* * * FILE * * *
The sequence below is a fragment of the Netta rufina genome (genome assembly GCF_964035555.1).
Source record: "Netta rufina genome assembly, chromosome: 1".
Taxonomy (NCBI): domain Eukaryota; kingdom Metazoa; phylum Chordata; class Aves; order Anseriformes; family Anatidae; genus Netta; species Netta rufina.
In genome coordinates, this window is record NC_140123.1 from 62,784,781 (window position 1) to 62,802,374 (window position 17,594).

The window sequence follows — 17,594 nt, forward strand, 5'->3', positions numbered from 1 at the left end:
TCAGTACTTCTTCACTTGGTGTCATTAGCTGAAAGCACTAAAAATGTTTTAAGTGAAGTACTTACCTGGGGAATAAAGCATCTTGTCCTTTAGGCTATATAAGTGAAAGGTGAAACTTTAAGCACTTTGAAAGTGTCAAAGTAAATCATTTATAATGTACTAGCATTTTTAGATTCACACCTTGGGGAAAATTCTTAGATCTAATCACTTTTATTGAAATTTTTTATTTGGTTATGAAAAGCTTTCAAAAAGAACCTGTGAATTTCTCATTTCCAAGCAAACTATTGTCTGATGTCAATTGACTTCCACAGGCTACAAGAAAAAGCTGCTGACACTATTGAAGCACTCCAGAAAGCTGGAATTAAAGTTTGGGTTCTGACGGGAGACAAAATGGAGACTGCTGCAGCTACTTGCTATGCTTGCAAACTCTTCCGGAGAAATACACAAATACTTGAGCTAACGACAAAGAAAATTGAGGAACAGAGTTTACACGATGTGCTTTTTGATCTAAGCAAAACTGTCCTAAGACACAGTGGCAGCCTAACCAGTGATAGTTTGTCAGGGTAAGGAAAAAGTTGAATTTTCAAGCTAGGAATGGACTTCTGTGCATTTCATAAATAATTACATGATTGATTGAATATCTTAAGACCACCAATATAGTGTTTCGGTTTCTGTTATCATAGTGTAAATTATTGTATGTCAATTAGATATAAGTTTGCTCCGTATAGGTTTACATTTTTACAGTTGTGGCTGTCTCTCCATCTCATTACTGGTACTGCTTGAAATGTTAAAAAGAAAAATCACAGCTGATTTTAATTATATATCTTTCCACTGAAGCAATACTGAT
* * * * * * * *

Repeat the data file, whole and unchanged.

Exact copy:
The sequence below is a fragment of the Netta rufina genome (genome assembly GCF_964035555.1).
Source record: "Netta rufina genome assembly, chromosome: 1".
Taxonomy (NCBI): domain Eukaryota; kingdom Metazoa; phylum Chordata; class Aves; order Anseriformes; family Anatidae; genus Netta; species Netta rufina.
In genome coordinates, this window is record NC_140123.1 from 62,784,781 (window position 1) to 62,802,374 (window position 17,594).

The window sequence follows — 17,594 nt, forward strand, 5'->3', positions numbered from 1 at the left end:
TCAGTACTTCTTCACTTGGTGTCATTAGCTGAAAGCACTAAAAATGTTTTAAGTGAAGTACTTACCTGGGGAATAAAGCATCTTGTCCTTTAGGCTATATAAGTGAAAGGTGAAACTTTAAGCACTTTGAAAGTGTCAAAGTAAATCATTTATAATGTACTAGCATTTTTAGATTCACACCTTGGGGAAAATTCTTAGATCTAATCACTTTTATTGAAATTTTTTATTTGGTTATGAAAAGCTTTCAAAAAGAACCTGTGAATTTCTCATTTCCAAGCAAACTATTGTCTGATGTCAATTGACTTCCACAGGCTACAAGAAAAAGCTGCTGACACTATTGAAGCACTCCAGAAAGCTGGAATTAAAGTTTGGGTTCTGACGGGAGACAAAATGGAGACTGCTGCAGCTACTTGCTATGCTTGCAAACTCTTCCGGAGAAATACACAAATACTTGAGCTAACGACAAAGAAAATTGAGGAACAGAGTTTACACGATGTGCTTTTTGATCTAAGCAAAACTGTCCTAAGACACAGTGGCAGCCTAACCAGTGATAGTTTGTCAGGGTAAGGAAAAAGTTGAATTTTCAAGCTAGGAATGGACTTCTGTGCATTTCATAAATAATTACATGATTGATTGAATATCTTAAGACCACCAATATAGTGTTTCGGTTTCTGTTATCATAGTGTAAATTATTGTATGTCAATTAGATATAAGTTTGCTCCGTATAGGTTTACATTTTTACAGTTGTGGCTGTCTCTCCATCTCATTACTGGTACTGCTTGAAATGTTAAAAAGAAAAATCACAGCTGATTTTAATTATATATCTTTCCACTGAAGCAATACTGAT